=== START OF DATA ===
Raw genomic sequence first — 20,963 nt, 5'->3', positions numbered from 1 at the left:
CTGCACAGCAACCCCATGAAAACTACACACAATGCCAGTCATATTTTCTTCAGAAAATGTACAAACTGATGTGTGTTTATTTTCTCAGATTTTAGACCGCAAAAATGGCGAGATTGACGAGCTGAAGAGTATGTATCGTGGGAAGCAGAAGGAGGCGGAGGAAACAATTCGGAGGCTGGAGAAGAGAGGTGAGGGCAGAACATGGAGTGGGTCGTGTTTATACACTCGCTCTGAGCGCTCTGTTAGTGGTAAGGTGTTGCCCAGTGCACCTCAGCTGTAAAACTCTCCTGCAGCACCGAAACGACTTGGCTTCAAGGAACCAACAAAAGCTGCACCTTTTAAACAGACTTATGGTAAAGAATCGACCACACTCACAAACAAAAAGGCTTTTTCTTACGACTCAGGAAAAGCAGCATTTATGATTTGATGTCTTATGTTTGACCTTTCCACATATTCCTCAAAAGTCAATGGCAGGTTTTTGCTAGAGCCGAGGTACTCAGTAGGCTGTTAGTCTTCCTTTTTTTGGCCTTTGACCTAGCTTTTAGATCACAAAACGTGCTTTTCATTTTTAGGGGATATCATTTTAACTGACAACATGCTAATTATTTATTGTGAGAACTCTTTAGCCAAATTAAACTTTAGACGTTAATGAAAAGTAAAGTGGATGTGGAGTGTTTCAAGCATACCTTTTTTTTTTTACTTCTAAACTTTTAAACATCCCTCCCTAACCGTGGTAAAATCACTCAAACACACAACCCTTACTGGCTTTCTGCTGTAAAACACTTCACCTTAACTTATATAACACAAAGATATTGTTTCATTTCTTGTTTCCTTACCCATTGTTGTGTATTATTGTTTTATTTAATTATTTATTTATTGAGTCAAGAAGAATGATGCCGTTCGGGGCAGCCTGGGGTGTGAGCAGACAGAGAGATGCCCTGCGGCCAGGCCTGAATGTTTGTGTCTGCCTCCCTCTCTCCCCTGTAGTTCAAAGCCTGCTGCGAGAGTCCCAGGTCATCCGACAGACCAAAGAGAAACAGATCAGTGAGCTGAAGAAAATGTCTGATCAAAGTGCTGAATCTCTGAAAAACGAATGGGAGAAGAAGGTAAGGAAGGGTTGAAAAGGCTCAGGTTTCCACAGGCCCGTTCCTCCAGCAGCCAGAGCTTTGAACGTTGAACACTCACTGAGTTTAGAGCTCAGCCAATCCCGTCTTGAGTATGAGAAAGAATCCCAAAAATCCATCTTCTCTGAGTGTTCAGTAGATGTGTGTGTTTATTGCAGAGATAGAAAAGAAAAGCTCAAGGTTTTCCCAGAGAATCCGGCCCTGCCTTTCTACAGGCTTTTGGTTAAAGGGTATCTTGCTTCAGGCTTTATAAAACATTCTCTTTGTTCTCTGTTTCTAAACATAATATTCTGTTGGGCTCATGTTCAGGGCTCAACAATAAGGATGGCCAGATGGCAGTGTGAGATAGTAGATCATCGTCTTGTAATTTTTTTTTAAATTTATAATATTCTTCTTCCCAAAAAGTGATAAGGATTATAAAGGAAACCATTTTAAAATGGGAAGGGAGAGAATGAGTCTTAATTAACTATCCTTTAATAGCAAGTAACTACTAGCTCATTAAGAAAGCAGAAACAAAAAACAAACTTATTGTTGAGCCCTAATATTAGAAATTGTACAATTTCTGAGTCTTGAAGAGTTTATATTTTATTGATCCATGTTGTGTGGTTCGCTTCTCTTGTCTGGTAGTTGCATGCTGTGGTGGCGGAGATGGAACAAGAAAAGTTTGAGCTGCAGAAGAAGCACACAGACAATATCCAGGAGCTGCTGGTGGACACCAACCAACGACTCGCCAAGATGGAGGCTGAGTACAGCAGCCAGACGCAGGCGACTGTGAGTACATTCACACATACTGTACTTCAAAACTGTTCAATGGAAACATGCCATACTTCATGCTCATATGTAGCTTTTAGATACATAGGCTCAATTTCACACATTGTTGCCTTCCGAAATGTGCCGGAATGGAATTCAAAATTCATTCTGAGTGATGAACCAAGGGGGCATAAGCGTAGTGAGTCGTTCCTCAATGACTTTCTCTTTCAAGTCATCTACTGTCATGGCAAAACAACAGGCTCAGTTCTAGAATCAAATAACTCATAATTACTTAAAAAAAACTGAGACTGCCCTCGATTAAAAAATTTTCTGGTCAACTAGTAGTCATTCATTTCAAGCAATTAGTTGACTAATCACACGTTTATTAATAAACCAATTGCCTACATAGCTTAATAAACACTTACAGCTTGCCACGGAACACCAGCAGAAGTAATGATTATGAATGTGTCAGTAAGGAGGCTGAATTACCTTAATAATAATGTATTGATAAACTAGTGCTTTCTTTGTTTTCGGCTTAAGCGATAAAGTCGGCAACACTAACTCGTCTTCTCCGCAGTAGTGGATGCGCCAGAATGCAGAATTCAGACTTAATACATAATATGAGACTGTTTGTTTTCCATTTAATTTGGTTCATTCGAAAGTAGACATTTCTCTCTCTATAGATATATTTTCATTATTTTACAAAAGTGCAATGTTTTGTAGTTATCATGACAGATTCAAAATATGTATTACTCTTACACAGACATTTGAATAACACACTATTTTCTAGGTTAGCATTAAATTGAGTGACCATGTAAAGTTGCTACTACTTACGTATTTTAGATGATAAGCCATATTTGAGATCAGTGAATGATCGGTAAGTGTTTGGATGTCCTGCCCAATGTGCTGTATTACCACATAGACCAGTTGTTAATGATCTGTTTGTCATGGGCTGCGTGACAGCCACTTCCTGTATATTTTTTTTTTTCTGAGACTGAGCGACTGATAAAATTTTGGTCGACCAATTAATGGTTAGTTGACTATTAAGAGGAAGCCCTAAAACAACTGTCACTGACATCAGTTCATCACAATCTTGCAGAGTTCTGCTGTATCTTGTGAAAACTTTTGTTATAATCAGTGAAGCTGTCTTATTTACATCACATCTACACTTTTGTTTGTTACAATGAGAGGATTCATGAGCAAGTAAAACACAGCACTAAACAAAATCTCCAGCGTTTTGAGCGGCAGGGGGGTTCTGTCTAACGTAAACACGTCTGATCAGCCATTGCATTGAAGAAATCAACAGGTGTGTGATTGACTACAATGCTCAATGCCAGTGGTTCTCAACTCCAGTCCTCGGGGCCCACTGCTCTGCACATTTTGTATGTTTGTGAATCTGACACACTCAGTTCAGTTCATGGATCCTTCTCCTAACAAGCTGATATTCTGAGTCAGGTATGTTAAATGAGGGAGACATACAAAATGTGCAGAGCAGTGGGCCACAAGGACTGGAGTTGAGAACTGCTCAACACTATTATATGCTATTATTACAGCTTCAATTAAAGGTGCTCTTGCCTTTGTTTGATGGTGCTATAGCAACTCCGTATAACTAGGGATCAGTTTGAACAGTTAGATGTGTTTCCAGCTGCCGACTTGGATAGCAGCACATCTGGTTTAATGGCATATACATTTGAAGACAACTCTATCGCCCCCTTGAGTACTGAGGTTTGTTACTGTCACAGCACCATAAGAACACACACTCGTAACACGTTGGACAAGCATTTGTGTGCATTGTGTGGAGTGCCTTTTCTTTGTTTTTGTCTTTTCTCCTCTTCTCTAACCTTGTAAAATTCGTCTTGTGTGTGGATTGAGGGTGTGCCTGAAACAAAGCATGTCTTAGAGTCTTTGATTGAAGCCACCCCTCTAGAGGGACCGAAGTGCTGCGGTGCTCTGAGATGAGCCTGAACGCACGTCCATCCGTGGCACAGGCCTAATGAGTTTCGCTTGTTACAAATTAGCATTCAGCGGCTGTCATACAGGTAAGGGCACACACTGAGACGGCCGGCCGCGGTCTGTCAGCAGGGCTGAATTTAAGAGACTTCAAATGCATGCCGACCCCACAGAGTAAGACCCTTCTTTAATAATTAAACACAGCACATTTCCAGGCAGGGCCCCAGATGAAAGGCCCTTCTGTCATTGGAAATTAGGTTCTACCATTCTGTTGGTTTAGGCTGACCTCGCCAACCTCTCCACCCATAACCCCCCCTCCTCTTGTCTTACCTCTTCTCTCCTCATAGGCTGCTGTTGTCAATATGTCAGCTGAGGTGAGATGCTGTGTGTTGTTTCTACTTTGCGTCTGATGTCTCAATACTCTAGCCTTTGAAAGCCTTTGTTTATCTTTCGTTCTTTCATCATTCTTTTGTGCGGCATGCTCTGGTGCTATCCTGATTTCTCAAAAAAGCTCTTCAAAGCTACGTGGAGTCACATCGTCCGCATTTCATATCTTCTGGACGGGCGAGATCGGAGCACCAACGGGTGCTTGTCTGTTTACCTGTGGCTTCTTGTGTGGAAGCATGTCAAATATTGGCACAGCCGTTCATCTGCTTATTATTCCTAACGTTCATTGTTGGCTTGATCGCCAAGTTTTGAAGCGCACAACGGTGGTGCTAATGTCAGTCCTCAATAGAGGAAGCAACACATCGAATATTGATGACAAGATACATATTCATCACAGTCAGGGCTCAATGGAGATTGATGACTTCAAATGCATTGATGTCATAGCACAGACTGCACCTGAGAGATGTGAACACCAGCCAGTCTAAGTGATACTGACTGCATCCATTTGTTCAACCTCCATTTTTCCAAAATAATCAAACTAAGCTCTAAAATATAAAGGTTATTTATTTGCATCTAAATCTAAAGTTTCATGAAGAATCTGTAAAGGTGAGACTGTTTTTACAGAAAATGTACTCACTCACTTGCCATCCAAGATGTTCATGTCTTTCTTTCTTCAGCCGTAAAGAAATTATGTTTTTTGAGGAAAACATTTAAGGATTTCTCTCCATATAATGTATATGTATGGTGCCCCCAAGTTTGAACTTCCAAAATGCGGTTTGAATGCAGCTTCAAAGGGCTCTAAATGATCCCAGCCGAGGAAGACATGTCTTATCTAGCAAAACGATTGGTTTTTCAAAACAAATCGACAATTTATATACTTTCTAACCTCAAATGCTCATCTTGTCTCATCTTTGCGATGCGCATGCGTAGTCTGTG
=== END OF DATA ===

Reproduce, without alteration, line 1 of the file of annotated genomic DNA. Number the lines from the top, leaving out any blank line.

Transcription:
Raw genomic sequence first — 20,963 nt, 5'->3', positions numbered from 1 at the left: